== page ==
But it’s not only about migrants – governments want existing urban residents to move to the regions too. The Promoting Regional Living Program funds rural areas to promote themselves to city dwellers.

And on top of these federal initiatives are the existing state incentives for people to move away from the big smoke. A number of states – Victoria and Queensland, for example – boost their first home owners grant if purchasers buy away from urban areas.

You can understand why governments want to take pressure off city growth. Trains and trams seem packed. Infrastructure has not kept up with demand – or, if it has, no voters seem to believe it.

Yet policy makers shouldn’t forget the basic reasons many people want to live and work in dense urban areas when they haven’t been induced to do otherwise.

The Harvard economist Edward Glaeser has described the city as humanity’s “greatest invention”. Policies which try to divert growth away from cities – shift activity and population away from where they would otherwise prefer to go – could create more problems than they solve.

After all, an urban population is a richer population. In his new book, Triumph of the City: How Our Greatest Invention Makes Us Richer, Smarter, Greener, Healthier, and Happier, Glaeser describes the “near-perfect correlation” between urbanisation and prosperity.

City dwellers aren’t only richer – they’re happier too. The more urban a nation, the higher that nation’s reported happiness, even after you factor in the happiness-boosting effect of income and education.

Successful cities, Glaeser uncontroversially says, are those which attract smart and creative people, and allow those people to interact in close proximity to each other.

That interaction sparks aggregate economic growth and individual economic opportunity for creative and non-creative alike.

And, of course, cities have amenities. It’s easier to provide services to dense communities, and provide a greater array of those services.

None of these benefits of city living are novel to anyone, of course. They’re why cities exist in the first place.

Tree and sea changes may be appealing, but regional and remote areas offer fewer ways to earn money – and fewer ways to spend it. A report in the Sunday Age in 2009 found a substantial proportion of people moving to quieter parts of the country regretted it – 90 per cent planned to leave within the next five years.

As one academic said at the time, “People bought the dream about the idealistic country life, then they moved there and were confronted by the reality: poor health care, poor road quality, fewer work opportunities, expensive food, lack of entertainment, obesity, lack of ethnic diversity, difficulty making friends, conservatism and narrow-mindedness. They expected to find an enjoyable life with less work and less traffic. But they found a lack of stability, lower pay and longer commutes.”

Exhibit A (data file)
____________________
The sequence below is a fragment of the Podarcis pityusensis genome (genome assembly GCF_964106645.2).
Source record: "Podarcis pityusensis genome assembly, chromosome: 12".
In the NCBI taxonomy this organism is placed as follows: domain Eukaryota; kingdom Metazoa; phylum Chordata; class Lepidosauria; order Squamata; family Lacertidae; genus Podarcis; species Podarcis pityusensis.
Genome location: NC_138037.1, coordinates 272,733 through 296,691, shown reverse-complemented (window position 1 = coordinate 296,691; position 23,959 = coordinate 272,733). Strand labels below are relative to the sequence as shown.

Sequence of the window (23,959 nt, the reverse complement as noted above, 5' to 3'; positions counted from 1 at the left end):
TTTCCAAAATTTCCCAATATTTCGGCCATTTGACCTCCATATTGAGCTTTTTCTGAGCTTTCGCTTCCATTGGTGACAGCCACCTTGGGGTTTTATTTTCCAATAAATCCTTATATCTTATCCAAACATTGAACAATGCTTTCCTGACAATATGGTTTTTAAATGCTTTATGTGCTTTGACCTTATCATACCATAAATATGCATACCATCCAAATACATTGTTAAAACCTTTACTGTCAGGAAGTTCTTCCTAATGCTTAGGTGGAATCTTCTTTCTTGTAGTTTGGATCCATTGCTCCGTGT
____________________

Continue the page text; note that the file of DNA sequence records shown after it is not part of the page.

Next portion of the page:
We’re all familiar with the cliché that small towns have a sense of community. But cities have networks of communities. Not only are there are more people in a city with whom relationships can be formed, but the greater diversity of interests allows niche communities to develop.

Each to their own, obviously.

But the well-known advantages of urban living should make you wonder about the wisdom of deliberately encouraging people to move away.

Do we really want migrants to settle outside the capital cities, where formal and informal support networks are smaller or absent? Migrants choose cities for the same reason everybody else does – services, employment, and social opportunity.

And do we really want to be subsidising first home buyers – people early in their career and family life – to move to areas with more limited prospects for personal and job development?

Sure, if people choose to move away from cities and to regional areas, that’s their business. But it’s a problem if government policy deliberately induces people to do so – to buy houses and find their feet in areas which, all else being equal, have fewer opportunities, fewer essential services and offer a potentially lower standard of living.

Public policy should not favour cities, certainly. But neither should it encourage people to leave them.

Charade Must End, And Both Sides Of Politics Know It

Perhaps now Labor and the Coalition could come clean with voters. Both sides of politics intend to grow Australia with immigration – to continue the 200-year project of population expansion. This project is as important today as it was during the Victorian gold rush. They just don’t want to admit it.
Treasurer Wayne Swan announced in last week’s budget an increase in immigration of 16,000 people; three-quarters of those will be skilled migrants sent to regional areas.
That’s on top of the government’s new Enterprise Migration Agreements. The agreements allow large mining and infrastructure firms to negotiate tailored guest worker schemes for foreign labour, as long as they implement training programs for local workers too.
Sure, in the scheme of things, these changes will only modestly increase immigration levels.
But they’ve been announced by a government that spent the 2010 election talking about how they planned to slow population growth, blamed skilled migrants for undercutting wages, and promised to “take a breather” on immigration.
The increases have been embraced by an opposition that ran even harder against population during the campaign. Supporting the government’s migration increase last week, shadow treasurer Joe Hockey said it was necessary if we were to avoid inflation.
Last year Julia Gillard and Tony Abbott fell over each other trying to appeal to voters convinced that traffic jams and refugee boats were two sides of the same problem.